8. Oxford  KL, Eberhardt  MK, Yang  KW, Strelow  L, Kelly  S, Zhou  SS, Protein coding content of the ULb′ region of wild-type rhesus cytomegalovirus. Virology. 2008;373:1818. DOIPubMedGoogle Scholar
  9. Ehlers  B, Borchers  K, Grund  C, Frolich  K, Ludwig  H, Buhk  HJ. Detection of new DNA polymerase genes of known and potentially novel herpesviruses by PCR with degenerate and deoxyinosine-substituted primers. Virus Genes. 1999;18:21120. DOIPubMedGoogle Scholar
  10. Eberle  R. Evidence for an alpha-herpesvirus indigenous to mountain gorillas. J Med Primatol. 1992;21:24651 .PubMedGoogle Scholar
  11. Heldstab  A, Ruedi  D, Sonnabend  W, Deinhardt  F. Spontaneous generalized Herpesvirus hominis infection of a lowland gorilla (Gorilla gorilla gorilla). J Med Primatol. 1981;10:12935 .PubMedGoogle Scholar
  12. Whittier  C, Nutter  FB, Cranfield  MR. Seroprevalence of infectious agents in free-living mountain gorillas (Gorilla beringei spp). Proceedings of the Wildlife Disease Association International Conference 2005, Cairns, Australia. Abstract 174, p. 291.
  13. Wagner  HU, Van Dyck  E, Roggen  E, Nunn  AJ, Kamali  A, Schmid  DS, Seroprevalence and incidence of sexually-transmitted diseases in a rural Ugandan population. Int J STD AIDS. 1994;5:3327 .PubMedGoogle Scholar
  14. Kasubi  MJ, Nilson  A, Marsden  HS, Bergstrom  T, Langeland  N, Haarr  L. Prevalence of antibodies against herpes simplex virus types 1 and 2 in children and young people in an urban region in Tanzania. J Clin Microbiol. 2006;44:28017. DOIPubMedGoogle Scholar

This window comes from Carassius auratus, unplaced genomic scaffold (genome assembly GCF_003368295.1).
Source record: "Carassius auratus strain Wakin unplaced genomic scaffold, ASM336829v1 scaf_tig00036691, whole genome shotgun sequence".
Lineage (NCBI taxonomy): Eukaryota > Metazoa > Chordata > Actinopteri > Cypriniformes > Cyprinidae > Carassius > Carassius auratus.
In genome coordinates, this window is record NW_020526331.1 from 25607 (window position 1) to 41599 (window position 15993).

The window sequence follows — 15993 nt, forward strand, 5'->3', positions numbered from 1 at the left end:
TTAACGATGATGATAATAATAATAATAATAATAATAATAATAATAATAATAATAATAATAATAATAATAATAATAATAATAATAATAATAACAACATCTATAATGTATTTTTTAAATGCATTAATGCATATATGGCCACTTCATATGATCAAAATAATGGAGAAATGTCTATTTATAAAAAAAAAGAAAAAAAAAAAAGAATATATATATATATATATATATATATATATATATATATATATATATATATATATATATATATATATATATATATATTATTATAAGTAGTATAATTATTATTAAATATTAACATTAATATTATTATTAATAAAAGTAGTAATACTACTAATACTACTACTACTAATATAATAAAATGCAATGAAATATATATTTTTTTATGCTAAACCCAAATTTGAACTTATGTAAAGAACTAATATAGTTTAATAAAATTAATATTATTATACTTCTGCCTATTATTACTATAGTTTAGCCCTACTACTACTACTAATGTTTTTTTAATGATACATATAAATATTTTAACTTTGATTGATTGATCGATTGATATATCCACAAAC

15. Mountain Gorilla Veterinary Project 2002 Employee Health Group. Risk of disease transmission between conservation personnel and the mountain gorillas: results from an employee health program in Rwanda. EcoHealth. 2004;1:35161.




Cite This Article

DOI: 10.3201/eid2011.140075

1Current affiliation: ARMAC Veterinary Group, Biggar, South Lanarkshire, Scotland, UK.

2Current affiliation: Rhode Island School of Design, Providence, Rhode Island, USA.

Table of Contents – Volume 20, Number 11—November 2014

EID Search Options
presentation_01 Advanced Article Search – Search articles by author and/or keyword.
presentation_01 Articles by Country Search – Search articles by the topic country.
presentation_01 Article Type Search – Search articles by article type and issue.



Please use the form below to submit correspondence to the authors or contact them at the following address:

Kirsten V.K. Gilardi, Wildlife Health Center, University of California, 1089 Veterinary Medicine Dr, Davis 95614, CA, USA

Send To

10000 character(s) remaining.


Page created: October 17, 2014
Page updated: October 17, 2014
Page reviewed: October 17, 2014
The conclusions, findings, and opinions expressed by authors contributing to this journal do not necessarily reflect the official position of the U.S. Department of Health and Human Services, the Public Health Service, the Centers for Disease Control and Prevention, or the authors' affiliated institutions. Use of trade names is for identification only and does not imply endorsement by any of the groups named above.